Funding under Section 18004)(a)(3) provides funds through the Fund for the Improvement of Postsecondary Education (FIPSE) to institutions that received less than $500,000 under other parts of Section 18004.

Funding under Section 18004(a)(2) and 18004(a)(3) is in addition to the student and institutional portion under Section 18004(a)(1). See our FAQ for the student and institutional portion here.

2. How do I know how much in funding my institution is eligible for and under what program(s)?

ED provided separate allocations for each funding source. Section 18004(a)(2) allocation can be found here. Section 18004(a)(3) allocation can be found here.

3. What can this funding be used for?

The Secretary of Education stated in her letter that these funding streams can be used to “defray institutional expenses, which under Section 18004(a)(2) and Section 18004(a)(3) may include lost revenue, reimbursement for expenses already incurred, technology costs associated with the transition to distance education, faculty and staff training and payroll.” Uses of these funds is consistent with the institutional funds from Section 18004(a)(1). Additionally, the Secretary of Education stated that institutions may use the funds “for grants to students to cover any component of the student’s cost of attendance, including tuition, course materials, and technology” as long as the student receiving the grant is eligible to receive federal financial student aid under Section 484 of the Higher Education Act (HEA), which is the same eligibility standard as funding from Section 18004(a)(1), which excludes international students, undocumented students and students who were exclusively attending school online prior to March 13, 2020.

4. Are there any specific restrictions on the use of the funding?

In the 18004(a)(2) Assistance Funding Certification and the 18004(a)(3) Assistance Funding Certification, the following expenses are specifically prohibited:

  • Senior administrator and/or executive salaries, benefits, bonuses, contracts, incentives
  • Stock buybacks
  • Shareholder dividends
  • Capital distributions
  • Stock options
  • Any other cash or other benefit for a senior administrator or executive

5. Are there any additional funding opportunities from ED?

As of May 11, 2020, we know that there is at least one opportunity, a competitive grant program through ED, to award approximately $15 million in funding. These funds are from the balance remaining under the Higher Education Emergency Relief Fund under Section 18004(a)(3) that were not distributed.

6. What are the tracking and reporting requirements associated with these funds?

In accordance with Section 15011(b)(2) of Division B of the CARES Act, institutions are required to submit quarterly reports to ED that include the amount of funds received, the amount of funds received that were expended, and a detailed list of all projects or activities that the funds were expended on. ED may require additional reporting in the future, but that is yet to be determined.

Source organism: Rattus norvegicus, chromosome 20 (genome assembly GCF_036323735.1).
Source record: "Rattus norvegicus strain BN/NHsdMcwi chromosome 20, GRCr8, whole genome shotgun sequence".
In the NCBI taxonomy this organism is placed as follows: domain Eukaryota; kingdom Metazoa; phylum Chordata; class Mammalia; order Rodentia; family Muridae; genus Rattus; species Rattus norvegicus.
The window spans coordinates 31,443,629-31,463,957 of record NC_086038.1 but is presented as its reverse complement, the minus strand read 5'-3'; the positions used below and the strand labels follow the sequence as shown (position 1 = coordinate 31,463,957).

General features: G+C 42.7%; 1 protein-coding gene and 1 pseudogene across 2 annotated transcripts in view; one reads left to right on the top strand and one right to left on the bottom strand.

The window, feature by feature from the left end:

7. Will the spending on these funds be subject to audit?

A Catalog of Federal Domestic Assistance (CFDA) number has been assigned to the Higher Education Stabilization Fund (CFDA 84.425E), with the specific letter following the CFDA indicating which funding source it relates to under the Education Stabilization Fund (e.g., Higher Education Emergency Relief, Education Stabilization Fund Discretionary Grants, etc.). Since the Office of Management and Budget (OMB) has provided a CFDA number, it is assumed that these funds will be subject to Uniform Guidance and single audit requirements. There has not been a clear indication as to whether or not these programs would be part of a cluster for single audit testing. We anticipate that all sources under the Education Stabilization Fund will be audited as one program (e.g., 84.425B, 84.425C, 84.425E, etc.).

Institutions should assume detailed expense tracking and reporting are required as well as documentation that supports they have internal controls in place to comply with the guidance on use of the funds. Additionally, the 18004(a)(2) Assistance Funding Certification and the 18004(a)(3) Assistance Funding Certification makes reference to other OMB requirements. There have been cases where federal programs with CFDA numbers have not been subject to these requirements (e.g., certain American Recovery and Reinvestment Act funds), but that scenario is unlikely.

Resources:

April 30, 2020, Letter from the Secretary of Education

Recipient’s Funding Certification and Agreement for an Award under Section 18004(a)(2) of the Higher Education Emergency Relief Fund

Recipient’s Funding Certification and Agreement for an Award under Section 18004(a)(3) of the Higher Education Emergency Relief Fund

CARES Act

Section 18004(a)(2) ED Funding Allocations

Section 18004(a)(2) Methodology for Calculating Allocations

Section 18004(a)(3) ED Funding Allocations

Section 18004(a)(3) Methodology for Calculating Allocations

The Baker Tilly higher education team stands ready to help clients understand the expectations and requirements associated with the HEERF funding, develop compliant, effective and viable approaches to leveraging these funds and gain assurance regarding the consistency and accuracy of funds distribution and reporting.